Build relationships, offer exclusives and study the media outlets you are pitching.
Those were the takeaways from a recent meeting with The Boston Globe led by Sacha Pfeiffer, Pulitzer prize-winning journalist and a veteran of All Things Considered who covers non-profits and philanthropy, and Larry Edelman, the business editor who came back to The Globe after stints with Bloomberg News, The Wall Street Journal and a corporate gig with John Hancock.
When The Globe editors say exclusive they mean exclusive. Previous publication by a local TV program or, say, Boston Business Journal are verboten. The editors called for members of the Boston Chapter of PRSA to nurture and preserve their relationships with Globe journalists. Nothing rankles a reporter more than to have supported a local startup company with editorial coverage for years only to have that company offer the really big story exclusively to The Wall Street Journal or The New York Times when a breakthrough, such as an acquisition or venture financing, comes through.
Tip: When offering exclusives, carefully identify which part of the story is exclusive. A PR representative of a prominent organization or individual can offer an exclusive about a specific development and or angle, but cannot give one media outlet exclusive access to all news about that company or individual over an indefinite period. And, of course, one cannot violate simultaneous release requirements governing publicly held companies.
Know the media outlets
Edelman explained that The Globe, like most daily newspapers, has had to grapple with the Web, finding new ways to remain relevant in our online news world. In terms of content, The Globe increasingly emphasizes the local angle of every story it publishes and how the news will impact local readers. As Edelman puts it, The Globe provides, “a sense of community.”
Pfeiffer, who knows her way around Boston’s wealthiest, pointed out that the community has changed substantially. Instead of covering elderly folks, who will their fortunes to local nonprofits, Boston’s digital economy has given rise to a cadre of young wealthy people who actively engage in philanthropy now.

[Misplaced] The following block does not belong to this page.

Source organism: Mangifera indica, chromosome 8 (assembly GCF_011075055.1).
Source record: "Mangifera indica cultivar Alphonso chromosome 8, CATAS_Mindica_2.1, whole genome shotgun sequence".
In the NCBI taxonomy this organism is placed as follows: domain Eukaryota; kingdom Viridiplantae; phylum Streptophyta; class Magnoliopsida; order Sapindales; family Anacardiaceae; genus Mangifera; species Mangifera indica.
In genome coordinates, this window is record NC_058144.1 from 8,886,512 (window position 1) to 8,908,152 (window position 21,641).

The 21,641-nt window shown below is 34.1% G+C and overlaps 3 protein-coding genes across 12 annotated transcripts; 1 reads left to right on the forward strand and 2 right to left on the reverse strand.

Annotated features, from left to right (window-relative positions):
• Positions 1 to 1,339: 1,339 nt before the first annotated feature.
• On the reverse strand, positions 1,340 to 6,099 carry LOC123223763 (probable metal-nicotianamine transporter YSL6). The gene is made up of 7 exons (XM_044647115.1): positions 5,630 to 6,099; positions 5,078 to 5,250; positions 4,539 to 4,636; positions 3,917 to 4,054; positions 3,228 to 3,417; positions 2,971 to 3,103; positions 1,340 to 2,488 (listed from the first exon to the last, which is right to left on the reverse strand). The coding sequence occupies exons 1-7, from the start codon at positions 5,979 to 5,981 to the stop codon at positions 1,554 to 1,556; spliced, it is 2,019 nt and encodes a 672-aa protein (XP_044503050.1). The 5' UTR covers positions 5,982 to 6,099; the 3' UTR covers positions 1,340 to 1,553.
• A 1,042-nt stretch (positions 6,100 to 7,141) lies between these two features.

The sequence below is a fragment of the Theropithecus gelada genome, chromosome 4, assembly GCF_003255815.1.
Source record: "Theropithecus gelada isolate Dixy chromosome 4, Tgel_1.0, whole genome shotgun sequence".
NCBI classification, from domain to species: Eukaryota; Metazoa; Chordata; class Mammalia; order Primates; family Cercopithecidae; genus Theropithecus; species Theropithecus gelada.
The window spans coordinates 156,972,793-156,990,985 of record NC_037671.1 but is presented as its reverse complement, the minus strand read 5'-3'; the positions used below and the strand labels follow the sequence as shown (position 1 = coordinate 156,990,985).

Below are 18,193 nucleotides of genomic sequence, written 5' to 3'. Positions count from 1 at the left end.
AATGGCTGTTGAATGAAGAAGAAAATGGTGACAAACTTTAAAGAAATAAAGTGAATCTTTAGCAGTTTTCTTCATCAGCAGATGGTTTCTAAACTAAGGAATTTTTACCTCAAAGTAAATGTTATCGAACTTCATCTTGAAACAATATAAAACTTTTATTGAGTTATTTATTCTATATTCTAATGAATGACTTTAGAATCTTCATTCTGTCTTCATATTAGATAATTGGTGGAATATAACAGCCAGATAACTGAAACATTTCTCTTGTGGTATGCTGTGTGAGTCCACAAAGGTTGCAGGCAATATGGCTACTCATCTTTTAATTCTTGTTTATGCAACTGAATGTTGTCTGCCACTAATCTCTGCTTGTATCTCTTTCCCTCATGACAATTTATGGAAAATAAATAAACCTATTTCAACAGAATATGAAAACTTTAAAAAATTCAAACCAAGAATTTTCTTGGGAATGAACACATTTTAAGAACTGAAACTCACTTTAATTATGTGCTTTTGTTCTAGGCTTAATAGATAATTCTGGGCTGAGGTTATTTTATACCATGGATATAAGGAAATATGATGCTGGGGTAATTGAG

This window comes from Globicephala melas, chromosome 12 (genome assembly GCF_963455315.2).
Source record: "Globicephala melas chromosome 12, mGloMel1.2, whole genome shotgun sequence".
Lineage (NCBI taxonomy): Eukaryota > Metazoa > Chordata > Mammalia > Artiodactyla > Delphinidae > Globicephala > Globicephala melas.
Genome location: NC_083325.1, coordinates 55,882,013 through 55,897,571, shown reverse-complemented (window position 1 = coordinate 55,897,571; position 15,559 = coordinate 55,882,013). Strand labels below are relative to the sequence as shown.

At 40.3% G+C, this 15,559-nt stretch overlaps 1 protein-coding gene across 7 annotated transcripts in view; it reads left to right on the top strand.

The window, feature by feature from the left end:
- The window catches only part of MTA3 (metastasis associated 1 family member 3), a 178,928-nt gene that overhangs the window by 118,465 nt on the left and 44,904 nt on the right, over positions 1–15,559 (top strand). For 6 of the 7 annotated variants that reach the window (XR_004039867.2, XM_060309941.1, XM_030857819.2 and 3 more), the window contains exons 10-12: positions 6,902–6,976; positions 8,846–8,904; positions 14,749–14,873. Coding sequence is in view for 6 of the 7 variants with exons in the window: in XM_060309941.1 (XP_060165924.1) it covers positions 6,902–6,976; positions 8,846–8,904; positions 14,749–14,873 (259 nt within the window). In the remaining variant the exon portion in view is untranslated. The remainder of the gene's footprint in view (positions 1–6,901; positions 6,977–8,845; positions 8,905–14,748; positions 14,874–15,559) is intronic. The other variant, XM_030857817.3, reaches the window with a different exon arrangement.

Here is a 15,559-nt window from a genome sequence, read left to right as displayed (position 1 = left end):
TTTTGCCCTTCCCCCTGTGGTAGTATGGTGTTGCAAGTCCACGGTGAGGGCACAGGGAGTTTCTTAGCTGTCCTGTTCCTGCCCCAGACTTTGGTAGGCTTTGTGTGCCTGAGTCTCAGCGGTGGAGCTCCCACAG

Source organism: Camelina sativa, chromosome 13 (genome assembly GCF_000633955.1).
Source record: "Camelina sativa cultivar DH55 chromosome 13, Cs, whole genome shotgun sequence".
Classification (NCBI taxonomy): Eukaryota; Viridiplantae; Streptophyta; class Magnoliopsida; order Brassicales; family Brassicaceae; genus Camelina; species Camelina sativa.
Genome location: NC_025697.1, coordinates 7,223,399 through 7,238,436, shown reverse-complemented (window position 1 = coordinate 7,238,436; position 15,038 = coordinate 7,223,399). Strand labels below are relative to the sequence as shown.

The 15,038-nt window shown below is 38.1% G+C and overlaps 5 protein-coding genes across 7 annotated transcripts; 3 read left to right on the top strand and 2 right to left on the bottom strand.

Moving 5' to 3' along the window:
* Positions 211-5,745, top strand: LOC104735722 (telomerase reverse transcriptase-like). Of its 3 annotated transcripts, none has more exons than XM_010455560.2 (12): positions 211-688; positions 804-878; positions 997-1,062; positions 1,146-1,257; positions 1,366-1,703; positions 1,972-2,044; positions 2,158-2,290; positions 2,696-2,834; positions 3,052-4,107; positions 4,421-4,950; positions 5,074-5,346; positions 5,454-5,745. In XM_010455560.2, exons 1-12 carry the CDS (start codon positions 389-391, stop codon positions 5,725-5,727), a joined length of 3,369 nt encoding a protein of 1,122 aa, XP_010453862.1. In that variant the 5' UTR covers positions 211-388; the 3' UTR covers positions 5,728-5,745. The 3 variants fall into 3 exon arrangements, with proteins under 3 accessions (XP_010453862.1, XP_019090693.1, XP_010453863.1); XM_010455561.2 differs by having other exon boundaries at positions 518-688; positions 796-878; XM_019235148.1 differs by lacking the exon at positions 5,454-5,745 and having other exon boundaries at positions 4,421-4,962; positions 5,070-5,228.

Reporters at the session, organized by local PR guru Dan Dent, agreed that while they don’t have time for idle chitchat, they do like to receive phone calls with helpful information. Andrew Caffrey, assistant business editor, said that when you call, “Do your homework. Know where we are [editorially]. It’s obvious when I get a cold call that the person has, or has not done, their homework.”
While it’s tough to get a reporter on the phone, much less out for lunch, Twitter has emerged as a valuable media relations tool. The editors advised PR pros to follow the reporters on Twitter and re-tweet their postings with comments. Doing so contributes to keeping ones name and client relationships in front of the journalists—a big advantage when pitching a story or when a reporter is looking for a source.
The biggest turn off? Emails with computer generated salutations.
The media landscape
To thrive in an environment with so much easy access to national and international news online and through 24/7 cable TV, The Globe is banking on its local community focus.
When it comes to actually delivering the news, The Boston Globe has developed a twofold online strategy. It initially produced the free news site “boston.com,” formatted like a website. It has now added a paid online subscription wwww.thebostonglobe.com that looks and feels like the print edition and duplicates its content. The Globe allows visitors to sample a few articles a month for free.
As part of the evolution, boston.com was given a separate editorial team, is still free and has become Globe lite. “There are a lot of pictures of Tom and Giselle,” quipped Pfeiffer, referring to star New England Patriots quarterback Tom Brady and supermodel wife Giselle Bündchen.
Will the thunk of a daily newspaper tossed on your doorstep become a quaint bit of nostalgia? Even though we increasingly rely on the Web for news where coverage has the benefit of remaining available nearly forever, corporate chiefs still want to be seen in the print edition, and “page one” still counts.
Edelman emphasized, however, “The distinction between print and online is becoming increasingly irrelevant.”
Even though Google has made it possible to do all ones research online, Edelman said he urges reporters to get up from their desks and go out and meet sources. Excellent advice for PR people who need to think more like journalists. Get away from your computer, go out to the client, visit their factories, talk to everyone on staff. Sniff out the news that the CEO doesn’t tell you about. Those are often the best stories.